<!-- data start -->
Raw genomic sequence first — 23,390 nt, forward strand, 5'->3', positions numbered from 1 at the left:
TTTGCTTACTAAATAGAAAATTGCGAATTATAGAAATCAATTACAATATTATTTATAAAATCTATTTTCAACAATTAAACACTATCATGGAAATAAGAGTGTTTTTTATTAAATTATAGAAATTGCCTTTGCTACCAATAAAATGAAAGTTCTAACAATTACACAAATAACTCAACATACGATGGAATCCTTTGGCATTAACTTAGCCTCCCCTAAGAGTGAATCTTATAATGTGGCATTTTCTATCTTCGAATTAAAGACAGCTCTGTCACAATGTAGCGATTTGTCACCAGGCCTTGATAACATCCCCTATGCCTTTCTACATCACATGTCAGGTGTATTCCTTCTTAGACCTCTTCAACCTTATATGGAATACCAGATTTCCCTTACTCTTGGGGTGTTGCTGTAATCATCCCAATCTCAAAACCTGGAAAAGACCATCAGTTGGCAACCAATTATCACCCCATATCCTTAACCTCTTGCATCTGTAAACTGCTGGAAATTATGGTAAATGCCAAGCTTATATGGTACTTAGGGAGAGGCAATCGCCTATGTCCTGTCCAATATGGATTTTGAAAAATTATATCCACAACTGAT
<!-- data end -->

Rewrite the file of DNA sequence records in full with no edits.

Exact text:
Raw genomic sequence first — 23,390 nt, forward strand, 5'->3', positions numbered from 1 at the left:
TTTGCTTACTAAATAGAAAATTGCGAATTATAGAAATCAATTACAATATTATTTATAAAATCTATTTTCAACAATTAAACACTATCATGGAAATAAGAGTGTTTTTTATTAAATTATAGAAATTGCCTTTGCTACCAATAAAATGAAAGTTCTAACAATTACACAAATAACTCAACATACGATGGAATCCTTTGGCATTAACTTAGCCTCCCCTAAGAGTGAATCTTATAATGTGGCATTTTCTATCTTCGAATTAAAGACAGCTCTGTCACAATGTAGCGATTTGTCACCAGGCCTTGATAACATCCCCTATGCCTTTCTACATCACATGTCAGGTGTATTCCTTCTTAGACCTCTTCAACCTTATATGGAATACCAGATTTCCCTTACTCTTGGGGTGTTGCTGTAATCATCCCAATCTCAAAACCTGGAAAAGACCATCAGTTGGCAACCAATTATCACCCCATATCCTTAACCTCTTGCATCTGTAAACTGCTGGAAATTATGGTAAATGCCAAGCTTATATGGTACTTAGGGAGAGGCAATCGCCTATGTCCTGTCCAATATGGATTTTGAAAAATTATATCCACAACTGAT